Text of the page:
Rabbi Zvi Sobolofsky
Sharing a Destiny
The moment of truth had arrived for Yosef. After being seduced by Potifar's wife, Yosef was about to succumb to sin. At that critical moment, an image of his father appeared to him. Chazal ( Sotah 36a) elaborate on the message his father gave him. Yosef was warned that if he sinned with Potifar's wife, his name would not appear on the stones of the eiphod worn by the Kohen Gadol. After hearing this, Yosef was able to summon the strength to refrain from sin. What was it about his father's words that enabled him to overcome his yetser harah?
During the years Yosef was separated from his family he lived with a constant fear. His brothers, living in Eretz Yisroel and surrounding Yaakov, were becoming the family u nit which would develop into the nation of Hashem. Yosef was terrified that he would be left out of that destiny. The image of Yaakov that appeared to him "understood" that the key to reach Yosef was to address this fear. The entire Jewish people would some day be carried on the shoulders of the Kohen Gadol, as the names of the tribes were engraved on the stones of the ephod. To have his name deleted was tantamount to being excluded from the Jewish people. It was only this deep-seated fear that Yosef had that gave him the strength to refuse the temptation of sin.
This all encompassing concern to never be excluded from the destiny of the Jewish people repeats itself in two similar incidents later in the Torah. As the first Korban Pesach after yetsias Mitzrayim was being prepared, a group of individuals approached Moshe with a request. They were impure and thus could not offer a Korban Pesach. Nonetheless, they begged to be included in the Mitzvah of Korban Pesach saying "loma nigora" - why should we be left out?
Korban Pesach is not an ordinary korban. It is the only korban that if not brought carries a punishment of kareis. Korban Pesach was the vehicle through which Bnai Yisroel became a nation. One who does not offer a Korban Pesach chooses not to be part of this nation. It is entirely fitting that the punishment for not participating in this korban is "v'nichresa hanefesh ha'he mai'ameha" - the individual is cut off from the nation he is trying to separate himself from. Those individuals who could not offer the Korban Pesach cried out to Moshe, "We want to be part of the nation. It is not our fault that we can't bring the korban. Please find us another way to join the Am Hashem."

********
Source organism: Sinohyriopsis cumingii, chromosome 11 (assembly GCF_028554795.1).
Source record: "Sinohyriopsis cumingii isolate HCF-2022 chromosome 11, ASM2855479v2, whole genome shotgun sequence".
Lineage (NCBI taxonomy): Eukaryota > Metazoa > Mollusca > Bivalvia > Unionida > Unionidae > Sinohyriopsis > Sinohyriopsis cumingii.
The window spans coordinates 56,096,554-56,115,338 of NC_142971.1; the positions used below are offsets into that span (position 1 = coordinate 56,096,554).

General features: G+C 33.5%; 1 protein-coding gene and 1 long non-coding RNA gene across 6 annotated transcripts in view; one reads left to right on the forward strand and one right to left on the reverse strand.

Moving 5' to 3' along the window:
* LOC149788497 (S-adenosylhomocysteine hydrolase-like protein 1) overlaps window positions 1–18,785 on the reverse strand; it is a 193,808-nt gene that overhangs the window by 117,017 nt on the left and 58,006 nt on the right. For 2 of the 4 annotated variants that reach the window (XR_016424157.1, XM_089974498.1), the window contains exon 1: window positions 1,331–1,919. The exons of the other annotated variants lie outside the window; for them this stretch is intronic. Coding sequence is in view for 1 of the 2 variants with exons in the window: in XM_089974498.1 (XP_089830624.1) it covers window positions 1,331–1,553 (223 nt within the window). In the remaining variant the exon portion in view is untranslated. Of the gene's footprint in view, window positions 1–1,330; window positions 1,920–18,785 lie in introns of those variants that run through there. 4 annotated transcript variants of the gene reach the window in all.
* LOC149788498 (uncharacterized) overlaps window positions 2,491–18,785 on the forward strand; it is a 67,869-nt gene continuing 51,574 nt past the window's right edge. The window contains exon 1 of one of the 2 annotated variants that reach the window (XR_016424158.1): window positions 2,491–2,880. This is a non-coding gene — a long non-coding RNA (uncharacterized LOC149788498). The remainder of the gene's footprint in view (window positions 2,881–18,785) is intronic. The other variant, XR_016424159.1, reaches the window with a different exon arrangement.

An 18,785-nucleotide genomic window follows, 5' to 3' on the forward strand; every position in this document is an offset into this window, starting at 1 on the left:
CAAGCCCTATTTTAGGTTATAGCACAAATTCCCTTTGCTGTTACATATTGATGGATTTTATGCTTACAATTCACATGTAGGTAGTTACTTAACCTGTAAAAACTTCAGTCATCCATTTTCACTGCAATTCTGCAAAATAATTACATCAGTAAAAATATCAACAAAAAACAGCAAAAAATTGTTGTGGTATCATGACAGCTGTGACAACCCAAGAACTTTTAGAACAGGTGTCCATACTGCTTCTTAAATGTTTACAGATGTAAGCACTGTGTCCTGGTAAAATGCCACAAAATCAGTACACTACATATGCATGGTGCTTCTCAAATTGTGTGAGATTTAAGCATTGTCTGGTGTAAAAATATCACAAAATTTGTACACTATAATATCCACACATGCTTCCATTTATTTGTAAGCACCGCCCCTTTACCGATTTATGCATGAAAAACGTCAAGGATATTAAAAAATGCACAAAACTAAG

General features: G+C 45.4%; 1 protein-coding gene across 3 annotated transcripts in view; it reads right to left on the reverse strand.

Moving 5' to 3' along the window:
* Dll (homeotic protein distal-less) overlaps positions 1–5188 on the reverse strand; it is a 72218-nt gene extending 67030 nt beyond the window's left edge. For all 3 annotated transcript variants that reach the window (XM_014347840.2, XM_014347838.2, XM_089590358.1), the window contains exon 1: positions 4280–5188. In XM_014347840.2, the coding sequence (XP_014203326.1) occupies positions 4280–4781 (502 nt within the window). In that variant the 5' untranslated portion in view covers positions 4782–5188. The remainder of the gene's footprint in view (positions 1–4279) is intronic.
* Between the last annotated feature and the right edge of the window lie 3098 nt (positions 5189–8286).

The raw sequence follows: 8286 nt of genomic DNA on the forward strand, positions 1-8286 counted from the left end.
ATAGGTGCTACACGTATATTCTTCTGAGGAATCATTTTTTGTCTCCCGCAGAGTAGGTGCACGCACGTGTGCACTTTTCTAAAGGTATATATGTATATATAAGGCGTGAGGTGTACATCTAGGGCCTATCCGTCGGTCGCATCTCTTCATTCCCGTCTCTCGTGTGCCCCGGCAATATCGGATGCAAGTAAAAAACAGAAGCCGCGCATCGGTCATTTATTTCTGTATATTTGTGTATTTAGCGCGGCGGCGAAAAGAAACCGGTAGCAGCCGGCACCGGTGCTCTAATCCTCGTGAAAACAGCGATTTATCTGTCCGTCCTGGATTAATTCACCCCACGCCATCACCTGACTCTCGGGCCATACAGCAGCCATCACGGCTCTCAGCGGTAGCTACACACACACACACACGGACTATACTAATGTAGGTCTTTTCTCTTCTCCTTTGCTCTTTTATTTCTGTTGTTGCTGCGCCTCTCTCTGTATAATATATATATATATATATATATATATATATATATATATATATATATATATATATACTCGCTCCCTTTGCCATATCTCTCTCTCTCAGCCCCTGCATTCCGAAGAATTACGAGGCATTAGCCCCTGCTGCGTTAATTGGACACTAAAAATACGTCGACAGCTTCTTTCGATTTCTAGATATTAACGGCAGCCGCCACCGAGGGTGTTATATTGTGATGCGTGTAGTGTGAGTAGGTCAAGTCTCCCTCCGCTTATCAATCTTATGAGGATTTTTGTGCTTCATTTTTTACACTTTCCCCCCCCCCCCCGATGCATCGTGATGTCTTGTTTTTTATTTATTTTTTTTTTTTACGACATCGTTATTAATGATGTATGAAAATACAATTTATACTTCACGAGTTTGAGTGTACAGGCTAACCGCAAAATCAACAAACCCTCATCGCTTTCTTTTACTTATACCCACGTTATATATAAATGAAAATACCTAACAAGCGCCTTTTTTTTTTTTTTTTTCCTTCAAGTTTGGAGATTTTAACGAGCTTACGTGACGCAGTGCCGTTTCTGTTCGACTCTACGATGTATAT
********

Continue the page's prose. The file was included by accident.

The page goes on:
In the second incident, the daughters of Tzelafchad approach Moshe as Eretz Yisroel is being divided. Because of our particular situation, they said, we will not have a share in Eretz Yisroel. Being excluded from Eretz Yisroel is tantamount to not being part of the Am Hashem. The benos Tzelafchad begged Moshe to find a way to include them. They also used a phrase similar to that used by those who could not offer the Korban Pesach, "loma yigora shem avinu" - why should our father's name and we, his daughters, be excluded from the Jewish people?
From where did these two sets of people, those who couldn't offer the Korban Pesach, and the benos Tzelafchad, derive the inspiration to be so concerned with being full members of the Am Hashem? Benos Tzelafchad were descendants of Yosef, who had imparted to his children and their descendants an understanding of the utmost significance of never being excluded from the destiny of the Jewish people. Similarly, according to one opinion in Chazal, the temei'ei meis who couldn't bring the Korban Pesach were the ones who carried the bones of Yosef through the desert. Yosef inspired all those who came in contact with him to share his life dream of remaining a part of the Jewish people. To preserve that dream he could overcome anything. His descendants couldn't bear being left out of the destiny of the Jewish people in Eretz Yisroel, and those who carried his remains were inspired to beseech Moshe for a way to share in the destiny of Bnai Yisroel as they celebrated their becoming a nation. Yosef continues to inspire all of us to link our destiny with the destiny of our people.